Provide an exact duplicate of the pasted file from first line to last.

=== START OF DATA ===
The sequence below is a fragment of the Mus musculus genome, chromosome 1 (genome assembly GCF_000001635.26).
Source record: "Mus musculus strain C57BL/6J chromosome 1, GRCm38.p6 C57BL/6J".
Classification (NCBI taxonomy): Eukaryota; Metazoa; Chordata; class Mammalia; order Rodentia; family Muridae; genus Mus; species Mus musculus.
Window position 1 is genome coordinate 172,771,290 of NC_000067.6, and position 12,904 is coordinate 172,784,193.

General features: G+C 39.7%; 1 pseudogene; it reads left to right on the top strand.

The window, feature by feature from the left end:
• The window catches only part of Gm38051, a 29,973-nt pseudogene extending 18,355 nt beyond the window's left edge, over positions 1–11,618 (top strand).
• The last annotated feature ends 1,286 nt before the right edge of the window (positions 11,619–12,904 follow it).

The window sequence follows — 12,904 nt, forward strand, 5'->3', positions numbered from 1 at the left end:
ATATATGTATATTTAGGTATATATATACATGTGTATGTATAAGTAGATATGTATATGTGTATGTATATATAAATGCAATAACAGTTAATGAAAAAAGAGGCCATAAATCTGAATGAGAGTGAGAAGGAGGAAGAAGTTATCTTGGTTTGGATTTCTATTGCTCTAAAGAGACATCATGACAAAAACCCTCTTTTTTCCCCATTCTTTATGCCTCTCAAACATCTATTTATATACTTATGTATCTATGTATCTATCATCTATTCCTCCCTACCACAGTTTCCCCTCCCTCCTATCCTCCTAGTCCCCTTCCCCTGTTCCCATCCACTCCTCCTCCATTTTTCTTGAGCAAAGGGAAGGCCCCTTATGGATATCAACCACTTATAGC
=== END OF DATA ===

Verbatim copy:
The sequence below is a fragment of the Mus musculus genome, chromosome 1 (genome assembly GCF_000001635.26).
Source record: "Mus musculus strain C57BL/6J chromosome 1, GRCm38.p6 C57BL/6J".
Classification (NCBI taxonomy): Eukaryota; Metazoa; Chordata; class Mammalia; order Rodentia; family Muridae; genus Mus; species Mus musculus.
Window position 1 is genome coordinate 172,771,290 of NC_000067.6, and position 12,904 is coordinate 172,784,193.

General features: G+C 39.7%; 1 pseudogene; it reads left to right on the top strand.

The window, feature by feature from the left end:
• The window catches only part of Gm38051, a 29,973-nt pseudogene extending 18,355 nt beyond the window's left edge, over positions 1–11,618 (top strand).
• The last annotated feature ends 1,286 nt before the right edge of the window (positions 11,619–12,904 follow it).

The window sequence follows — 12,904 nt, forward strand, 5'->3', positions numbered from 1 at the left end:
ATATATGTATATTTAGGTATATATATACATGTGTATGTATAAGTAGATATGTATATGTGTATGTATATATAAATGCAATAACAGTTAATGAAAAAAGAGGCCATAAATCTGAATGAGAGTGAGAAGGAGGAAGAAGTTATCTTGGTTTGGATTTCTATTGCTCTAAAGAGACATCATGACAAAAACCCTCTTTTTTCCCCATTCTTTATGCCTCTCAAACATCTATTTATATACTTATGTATCTATGTATCTATCATCTATTCCTCCCTACCACAGTTTCCCCTCCCTCCTATCCTCCTAGTCCCCTTCCCCTGTTCCCATCCACTCCTCCTCCATTTTTCTTGAGCAAAGGGAAGGCCCCTTATGGATATCAACCACTTATAGC